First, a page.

Detergent sheets: Tru Earth Eco-Strips are an alternative to liquid or pod detergent. Out of the box, they look and feel like thin foam sheets. They’re made up of polyvinyl alcohol (PVA), so the biodegradable strips completely dissolve in water. They come in very minimal packaging. How to: The sheets are designed to be ribbed in thrids and used individually. Add the sheet to the same compartment as you would add liquid soap and wash as normal. Out of all the low waste laundry products I have tried, I think I have been the most satisfied with this one honestly. What to be cautious of: Personally I have not had problems with delivery from the company’s own website, but I have had friends that are still waiting for their sheet which is frustrating because the products are legit amazing. So if you can I would suggest buying from other shops who carry them – I ordered my recent batch from this danish website, here is a UK site
Natural laundry powder: You can find this in bulk, or buy the powder in paper bags, it works, in the same way, are detergent normally does, but it is produced much more sustainable and contains no dyes, fillers, perfumes, phosphates, optical brighteners, enzymes, and petroleum-based ingredients
Essential oil: can be a great alternative to scented fabric softeners, in case you like your laundry to be scented. Let it be known, that this is not necessary, however, I do understand the preference. I just also think it is important to recognize that most consumers are so accounted to scented products that we associate no scent with something being less clean, and scented products are cleaner, when in fact it has to be the other way around. Do what you personally want, but this is good to remember. If you want a greener option you can use essential oil laundry scents as an alternative to the scented fabric softeners. How to: drop a couple of drops of essential oil in with your clothes before starting the wash. What to be cautious of: essential oils do not come without a footprint of course. It takes 116 plants to make one pound of lavender essential oil. Most essential oils are sold in ½ ounce (15ml) bottles.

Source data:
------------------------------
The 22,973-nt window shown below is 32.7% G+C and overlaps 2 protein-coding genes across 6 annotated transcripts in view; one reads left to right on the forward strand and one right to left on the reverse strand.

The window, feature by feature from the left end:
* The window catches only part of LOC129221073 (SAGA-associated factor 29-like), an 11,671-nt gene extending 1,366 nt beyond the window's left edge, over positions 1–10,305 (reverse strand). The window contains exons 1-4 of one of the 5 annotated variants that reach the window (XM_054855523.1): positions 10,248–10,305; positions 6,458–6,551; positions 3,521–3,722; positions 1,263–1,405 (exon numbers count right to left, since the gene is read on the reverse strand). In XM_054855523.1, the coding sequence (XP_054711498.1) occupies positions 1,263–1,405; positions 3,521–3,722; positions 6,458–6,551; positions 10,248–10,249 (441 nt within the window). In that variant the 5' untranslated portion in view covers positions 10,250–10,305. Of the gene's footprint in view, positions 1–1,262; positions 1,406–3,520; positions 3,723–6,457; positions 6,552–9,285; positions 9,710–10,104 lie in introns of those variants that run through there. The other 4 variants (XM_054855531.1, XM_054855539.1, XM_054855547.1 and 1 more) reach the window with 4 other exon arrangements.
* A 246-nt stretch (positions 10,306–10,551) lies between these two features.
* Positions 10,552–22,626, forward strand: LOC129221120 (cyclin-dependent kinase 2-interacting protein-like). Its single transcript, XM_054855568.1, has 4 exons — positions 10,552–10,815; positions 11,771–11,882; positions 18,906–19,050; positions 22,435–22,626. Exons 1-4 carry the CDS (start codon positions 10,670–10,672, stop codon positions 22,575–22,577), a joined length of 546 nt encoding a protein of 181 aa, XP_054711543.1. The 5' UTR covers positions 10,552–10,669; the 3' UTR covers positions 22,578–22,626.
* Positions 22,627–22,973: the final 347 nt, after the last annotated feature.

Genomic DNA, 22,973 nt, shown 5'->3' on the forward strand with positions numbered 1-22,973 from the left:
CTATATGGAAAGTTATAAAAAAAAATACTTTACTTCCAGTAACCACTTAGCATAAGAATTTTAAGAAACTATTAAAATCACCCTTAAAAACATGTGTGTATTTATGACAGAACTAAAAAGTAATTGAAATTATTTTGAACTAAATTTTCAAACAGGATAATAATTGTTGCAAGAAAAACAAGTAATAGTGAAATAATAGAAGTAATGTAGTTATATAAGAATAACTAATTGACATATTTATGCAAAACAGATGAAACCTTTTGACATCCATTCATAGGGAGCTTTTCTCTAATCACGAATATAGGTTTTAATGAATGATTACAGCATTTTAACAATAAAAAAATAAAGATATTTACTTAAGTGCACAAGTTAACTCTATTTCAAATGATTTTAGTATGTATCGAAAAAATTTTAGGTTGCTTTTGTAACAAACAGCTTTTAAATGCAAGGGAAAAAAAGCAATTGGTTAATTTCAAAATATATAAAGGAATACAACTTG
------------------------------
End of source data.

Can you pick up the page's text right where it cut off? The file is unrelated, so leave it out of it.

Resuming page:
Solid stain remover: A solid piece of soap that is especially good at removing stains. Sometimes you don’t need to throw the clothes in the wash because of a stain, it saves resources to simply rinse the stain out by hand. Mine is from this Danish website.
Dryer balls: if you are using a dryer, it is likely that you are using way too much energy than necessary. One way to reduce the energy of your dryer is by reducing the amount of time it is running. By adding dyer balls your clothes will dry faster and thus you will save energy. How to: throw in the dryer balls with the wet/damp laundry. What to be cautious of: make sure you let the dryer balls air dry to avoid mold.
Eco-friendly softeners: Dropps makes a safe, natural fabric softener that comes in completely recyclable and compostable packaging, so you can avoid both the health and environmental impacts of traditional fabric softeners. You can also add ½ cup of white vinegar to the washing machine right before the final rinse cycle. You can add it to the built-in fabric softener dispenser (if your machine has one). Another option is adding 2 cups of vinegar to 2 cups of water and 2 tablespoons of vegetable glycerin for a homemade fabric softener.